By David West
*This article originally appeared in the SCOPE Newsletter Volume 27 – Issue 2. It has been slightly edited for re-publication.
As my daughter and I walked into a familiar fast-food restaurant, I sensed something was different. The parking lot was full and it was well after the normal lunch hour. Then upon entering the establishment, we found it packed with people. An overdressed patron occupied almost every table.
Turning to my daughter I said, “Something is happening here. I wonder what it is?” After ordering ice cream for two, I asked the cashier, “What’s going on today?” She informed me that the restaurant was having open interviews for jobs.
Not thinking much more of it, I found an open table and started to enjoy a tasty treat with my daughter. As it turned out, I couldn’t have picked a better seat in order to have a great opportunity to pass on some wisdom.
Our table was situated in just the right place for me to overhear the store manager interview potential employees. I couldn’t resist listening in and commenting to my daughter. We were close enough for me to hear the conversations but far enough away that I could whisper insights to her without being overheard.
“You always do that,” she said after I started talking.
“What’s that?” I asked.
“Talk about stuff that’s going on around us,” she reported.
“Yes, I suppose you’re right,” I said.
“Do you think the manager will hire that person?” I asked.
“I don’t know,” she replied.
“I wouldn’t if I were the boss. Do you know why?”
One of the potential employees hadn’t worked in over three years. The manager asked why and the person answered, “Because no one is hiring.” The manager then asked, “How many places have you applied?” The response came back, “Ten.”
I told my daughter, “She lacks initiative. As a store manager, I would hope she had been applying for ten jobs per week, not ten in the last three years while complaining that no one is hiring.” Another potential employee had a hard time keeping his pants up. I mentioned to my daughter that managers don’t like dealing with uniform issues. “If this young man can’t keep his pants up during an interview when he is trying to impress the boss, what will it be like after he is hired.”
And so the conversation continued like this through several interviews. I was enjoying the ice cream, but even more, I was enjoying a chance to share insights with my girl.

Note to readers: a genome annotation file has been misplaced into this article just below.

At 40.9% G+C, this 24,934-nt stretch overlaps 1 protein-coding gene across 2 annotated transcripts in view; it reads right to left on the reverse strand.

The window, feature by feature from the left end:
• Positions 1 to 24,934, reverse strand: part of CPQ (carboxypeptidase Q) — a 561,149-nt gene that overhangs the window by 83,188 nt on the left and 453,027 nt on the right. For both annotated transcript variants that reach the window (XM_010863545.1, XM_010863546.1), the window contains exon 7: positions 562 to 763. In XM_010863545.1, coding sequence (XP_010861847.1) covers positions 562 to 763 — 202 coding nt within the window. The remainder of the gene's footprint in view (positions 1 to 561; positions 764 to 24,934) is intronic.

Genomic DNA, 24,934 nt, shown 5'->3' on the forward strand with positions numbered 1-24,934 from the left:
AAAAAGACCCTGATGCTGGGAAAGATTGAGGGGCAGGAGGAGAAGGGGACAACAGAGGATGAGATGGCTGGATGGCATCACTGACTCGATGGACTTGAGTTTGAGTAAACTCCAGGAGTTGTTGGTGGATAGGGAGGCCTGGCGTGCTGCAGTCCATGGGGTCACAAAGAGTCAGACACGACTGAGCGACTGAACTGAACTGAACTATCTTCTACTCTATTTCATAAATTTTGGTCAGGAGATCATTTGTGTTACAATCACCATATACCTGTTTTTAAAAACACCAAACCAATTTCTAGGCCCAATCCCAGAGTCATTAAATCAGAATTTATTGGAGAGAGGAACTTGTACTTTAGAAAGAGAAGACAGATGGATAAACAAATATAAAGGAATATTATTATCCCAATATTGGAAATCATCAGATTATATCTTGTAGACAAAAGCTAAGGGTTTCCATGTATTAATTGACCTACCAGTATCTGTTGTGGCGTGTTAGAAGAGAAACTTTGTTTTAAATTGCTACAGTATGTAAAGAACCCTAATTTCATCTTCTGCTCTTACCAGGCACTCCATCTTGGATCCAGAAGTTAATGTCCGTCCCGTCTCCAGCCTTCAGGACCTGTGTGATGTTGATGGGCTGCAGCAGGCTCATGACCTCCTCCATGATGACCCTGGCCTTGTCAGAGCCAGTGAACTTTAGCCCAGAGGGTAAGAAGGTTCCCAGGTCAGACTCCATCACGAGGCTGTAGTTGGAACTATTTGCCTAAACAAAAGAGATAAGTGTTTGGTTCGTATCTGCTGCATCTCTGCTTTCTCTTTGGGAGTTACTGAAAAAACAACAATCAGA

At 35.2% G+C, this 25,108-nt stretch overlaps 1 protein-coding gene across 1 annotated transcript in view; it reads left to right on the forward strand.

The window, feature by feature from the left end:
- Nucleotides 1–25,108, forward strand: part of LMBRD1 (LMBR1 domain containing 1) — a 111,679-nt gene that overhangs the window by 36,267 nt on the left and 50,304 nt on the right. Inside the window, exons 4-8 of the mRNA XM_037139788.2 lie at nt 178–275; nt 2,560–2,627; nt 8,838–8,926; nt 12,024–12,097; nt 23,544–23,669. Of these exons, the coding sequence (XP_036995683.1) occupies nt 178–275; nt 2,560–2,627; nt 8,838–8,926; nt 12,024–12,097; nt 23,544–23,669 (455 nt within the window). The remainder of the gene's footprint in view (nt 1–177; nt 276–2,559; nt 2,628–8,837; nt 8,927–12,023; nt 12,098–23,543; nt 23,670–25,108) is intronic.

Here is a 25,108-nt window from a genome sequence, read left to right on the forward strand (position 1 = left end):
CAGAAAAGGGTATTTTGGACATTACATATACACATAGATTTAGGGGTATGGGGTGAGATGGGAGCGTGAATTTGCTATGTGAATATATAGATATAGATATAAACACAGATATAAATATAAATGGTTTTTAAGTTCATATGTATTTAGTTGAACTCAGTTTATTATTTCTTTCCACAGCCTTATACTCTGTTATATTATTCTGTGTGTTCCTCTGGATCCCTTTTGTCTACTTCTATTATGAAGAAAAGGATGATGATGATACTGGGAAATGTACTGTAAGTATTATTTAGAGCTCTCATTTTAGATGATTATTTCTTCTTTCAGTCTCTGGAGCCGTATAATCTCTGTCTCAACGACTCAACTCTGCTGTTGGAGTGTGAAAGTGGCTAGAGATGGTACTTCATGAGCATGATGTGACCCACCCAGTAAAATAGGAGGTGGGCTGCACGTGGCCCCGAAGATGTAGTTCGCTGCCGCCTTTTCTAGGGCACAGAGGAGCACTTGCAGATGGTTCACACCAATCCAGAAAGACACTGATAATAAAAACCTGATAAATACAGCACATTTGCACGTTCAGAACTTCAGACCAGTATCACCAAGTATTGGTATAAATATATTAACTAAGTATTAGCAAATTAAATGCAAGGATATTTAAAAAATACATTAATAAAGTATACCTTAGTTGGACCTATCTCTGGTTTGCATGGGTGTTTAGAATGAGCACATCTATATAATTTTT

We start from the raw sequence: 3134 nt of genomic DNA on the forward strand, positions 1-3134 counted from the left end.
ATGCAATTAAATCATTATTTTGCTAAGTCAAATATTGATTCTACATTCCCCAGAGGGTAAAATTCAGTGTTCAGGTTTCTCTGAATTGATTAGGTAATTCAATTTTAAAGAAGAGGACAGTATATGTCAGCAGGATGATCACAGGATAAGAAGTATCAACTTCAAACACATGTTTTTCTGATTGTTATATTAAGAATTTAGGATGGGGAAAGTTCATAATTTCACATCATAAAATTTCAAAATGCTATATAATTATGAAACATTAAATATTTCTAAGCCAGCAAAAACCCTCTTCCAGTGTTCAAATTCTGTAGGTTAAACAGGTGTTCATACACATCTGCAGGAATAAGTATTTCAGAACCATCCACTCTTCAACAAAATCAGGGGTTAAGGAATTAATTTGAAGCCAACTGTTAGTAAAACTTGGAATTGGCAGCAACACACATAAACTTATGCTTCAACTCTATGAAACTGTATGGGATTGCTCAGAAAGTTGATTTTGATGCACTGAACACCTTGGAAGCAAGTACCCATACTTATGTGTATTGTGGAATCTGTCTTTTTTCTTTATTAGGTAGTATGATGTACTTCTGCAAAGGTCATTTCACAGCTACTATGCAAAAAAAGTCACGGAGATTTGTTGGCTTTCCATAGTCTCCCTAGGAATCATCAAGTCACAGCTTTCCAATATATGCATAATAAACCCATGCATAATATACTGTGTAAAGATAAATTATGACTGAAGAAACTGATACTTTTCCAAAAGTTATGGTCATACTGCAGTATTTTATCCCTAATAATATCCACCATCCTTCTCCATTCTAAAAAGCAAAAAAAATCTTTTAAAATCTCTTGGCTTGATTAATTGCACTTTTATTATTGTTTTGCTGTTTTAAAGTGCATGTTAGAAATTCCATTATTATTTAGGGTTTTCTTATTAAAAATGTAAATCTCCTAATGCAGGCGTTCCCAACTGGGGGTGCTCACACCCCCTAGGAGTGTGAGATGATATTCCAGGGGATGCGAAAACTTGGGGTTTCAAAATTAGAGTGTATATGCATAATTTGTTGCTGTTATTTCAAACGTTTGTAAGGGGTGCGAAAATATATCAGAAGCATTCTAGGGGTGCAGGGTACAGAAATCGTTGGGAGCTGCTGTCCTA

I told my daughter, “This would be bold and not many people would do it. But do you know what I would do if I were here waiting to be interviewed? Instead of sitting at a table and waiting for my number to be called, I would be picking up trash under the table and cleaning up after patrons. The manager would be sure to notice and then ask me about this when it was my turn. I would answer, “Since serving the customers and the establishment is what I will be hired to do, why waste time getting started?”
Parents have a great responsibility to train their children. This burden falls especially on the dads. Not only are we to teach them all that God has commanded (see Deuteronomy 6), but many practical things that will help them throughout life. Proverbs is full of this kind of instruction from a father to a son and it is a great example for us.
My young lady may not remember much of this conversation, but as many more just like this pile up over the years, they certainly will shape her thinking. My goal as a dad is not to see my daughter get a job at a fast-food restaurant. The goal is to see her grow up to be a woman who works diligently for the glory of God. The work ethic I was promoting that day is as relevant at school, home, or church. God tells us that whatever our hand finds to do, we should do it with all our might. These are the type of lessons I want my children to learn concerning the workplace. As a dad, it is my responsibility to help my children become productive, work-loving, self-starters. Modeling this is, of course, the best way. Another way is by always talking about “stuff” that’s going on around us.